As Docker continues to gain popularity, more and more minimalist operating systems are emerging to run the platform in production and at scale. Rancher Labs recently announced a new open-source operating system designed explicitly for Docker.

While Docker is able run on almost any Linux distribution, RancherOS was conceptualized out of the company’s own needs, according to Sheng Liang, founder and CEO of Rancher Labs.

“When we started Rancher as a company, we were developing the kind of tools and frameworks that are required to put Docker in production,” he said. “We were running Docker on these other distributions, but ran into things that weren’t satisfactory. We felt with Docker becoming so popular and so useful, it would make sense to build a Linux system specifically to run Docker.”

One of the problems Rancher Labs saw with other Linux distributions was that they weren’t able to keep up with Docker’s rapid release cycle. According to Liang, the Linux distributions were always behind in delivering the latest Docker update, forcing the company to manually install the latest release of the platform itself.

“I can’t even imagine how many times I ended up getting the latest update and then having to immediately go grab Docker myself from its website and override the operating system because its latest version of Docker wasn’t late enough for us,” Liang said. “We are on the cutting edge, and our customers are on the cutting edge, so we always want the latest stuff.”

Liang added that RancherOS solves this problem by limiting itself only to the Docker essentials: the Linux kernel, Docker and the smallest amount of code necessary to bring the two together. In addition, the RancherOS release schedule was designed to align with Docker’s release cycle.

Another problem RancherOS was designed to solve came from other Linux distributions was running systemd and Docker together. Systemd is a Linux system designed to manage system services. According to Liang, systemd and Docker possess an incompatibility issue, making it difficult for systemd to effectively monitor Docker containers. At first, the company created an open-source project called systemd-docker to try to solve the problem, but it couldn’t address all issues. With RancherOS, the company runs what it calls System Docker as the first process the kernel starts. System Docker replaces systemd and allows RancherOS to manage all system services as Docker containers.

“As a side benefit of that, we got rid of a lot of overlapping functionality and got rid of a lot of complexity,” said Liang.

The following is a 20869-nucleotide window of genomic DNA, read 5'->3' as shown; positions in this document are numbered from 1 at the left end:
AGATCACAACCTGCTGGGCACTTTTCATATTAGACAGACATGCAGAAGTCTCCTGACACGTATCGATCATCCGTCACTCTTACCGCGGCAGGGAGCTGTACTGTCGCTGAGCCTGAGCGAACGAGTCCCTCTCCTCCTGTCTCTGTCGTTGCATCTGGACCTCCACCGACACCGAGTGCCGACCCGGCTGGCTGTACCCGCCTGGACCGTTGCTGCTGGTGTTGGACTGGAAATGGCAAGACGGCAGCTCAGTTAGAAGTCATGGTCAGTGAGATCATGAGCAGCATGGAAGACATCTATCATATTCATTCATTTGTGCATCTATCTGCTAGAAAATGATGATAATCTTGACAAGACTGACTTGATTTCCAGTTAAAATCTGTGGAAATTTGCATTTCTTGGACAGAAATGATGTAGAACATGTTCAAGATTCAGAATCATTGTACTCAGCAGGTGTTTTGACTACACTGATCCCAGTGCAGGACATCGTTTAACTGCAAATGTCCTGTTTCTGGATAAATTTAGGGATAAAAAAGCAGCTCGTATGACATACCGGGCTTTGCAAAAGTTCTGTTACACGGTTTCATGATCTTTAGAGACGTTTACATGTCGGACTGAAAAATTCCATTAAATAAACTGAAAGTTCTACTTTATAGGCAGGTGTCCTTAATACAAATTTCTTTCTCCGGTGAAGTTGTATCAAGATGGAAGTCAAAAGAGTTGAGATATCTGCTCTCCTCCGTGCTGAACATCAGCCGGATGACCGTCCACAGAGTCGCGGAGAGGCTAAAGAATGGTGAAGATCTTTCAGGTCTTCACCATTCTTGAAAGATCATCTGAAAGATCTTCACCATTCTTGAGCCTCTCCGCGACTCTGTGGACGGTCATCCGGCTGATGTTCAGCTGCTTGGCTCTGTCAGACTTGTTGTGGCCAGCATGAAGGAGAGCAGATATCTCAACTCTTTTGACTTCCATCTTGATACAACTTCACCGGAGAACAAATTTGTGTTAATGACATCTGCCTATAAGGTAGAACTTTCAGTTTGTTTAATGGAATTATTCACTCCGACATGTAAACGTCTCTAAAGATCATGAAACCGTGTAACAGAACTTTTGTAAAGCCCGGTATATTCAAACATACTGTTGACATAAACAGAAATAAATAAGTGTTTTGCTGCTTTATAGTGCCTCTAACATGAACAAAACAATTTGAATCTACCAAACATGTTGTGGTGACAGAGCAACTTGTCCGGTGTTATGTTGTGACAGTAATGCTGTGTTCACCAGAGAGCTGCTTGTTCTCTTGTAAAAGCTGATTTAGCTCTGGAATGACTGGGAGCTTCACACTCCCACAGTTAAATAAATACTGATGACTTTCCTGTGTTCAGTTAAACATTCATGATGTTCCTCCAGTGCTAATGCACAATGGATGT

CoreOS, another minimalist operating system with the ability to run Docker as containers, recently released Rocket in order to make systemd a more effect container runtime. But according to Rancher Labs, Rocket doesn’t solve or improve interoperability between systemd and Docker.

“CoreOS is a big inspiration for us to create a minimalist Linux distribution,” Liang said. “They were really the first guys to start doing it in recent times, and we had a lot of experience using CoreOS as well, but it doesn’t solve the issue we needed to solve. We created RancherOS to specifically solve systemd and Docker, and CoreOS is really just built around systemd.”

In addition to CoreOS and RancherOS, other operating systems have been designed to host Docker applications and simplify infrastructure, such as Project Atomic and Snappy Ubuntu Core. Docker welcomed these technologies as they on increased stability and security, according to Peter Salvatore, a member of the technical alliances team at Docker.

“If you are looking for the right foundation for your Docker-based infrastructure, there are a lot of great choices,” he wrote on the company’s blog. “The new minimalist operating systems discussed above represent a major departure from the past and are also worth further investigation.”

RancherOS is still in early development, and the company is already working on incorporating new features based on recent feedback from developers.

“When we initially designed it, we thought maybe most people would run it in a cloud or run it on a hypervisor,” said Liang. “But there has actually been a lot of interest from people who really want to run it on bare metal machines. That is actually one feature we didn’t initially prioritize very much, but it looks now that it should be in the initial production release.”

The company is also working on adding better integration with security features in Linux, as well as richer ways to configure networking.

“We welcome RancherOS as a new addition to the minimalist OS ecosystem that is sprouting up around Docker,” said David Messina, vice president of enterprise marketing at Docker. “The idea of the Docker open platform for distributed applications is to make sure there is great choice for devs and sys admins, and what RancherOS is doing is furthering choice of OS offerings.”

More information about RancherOS is available here.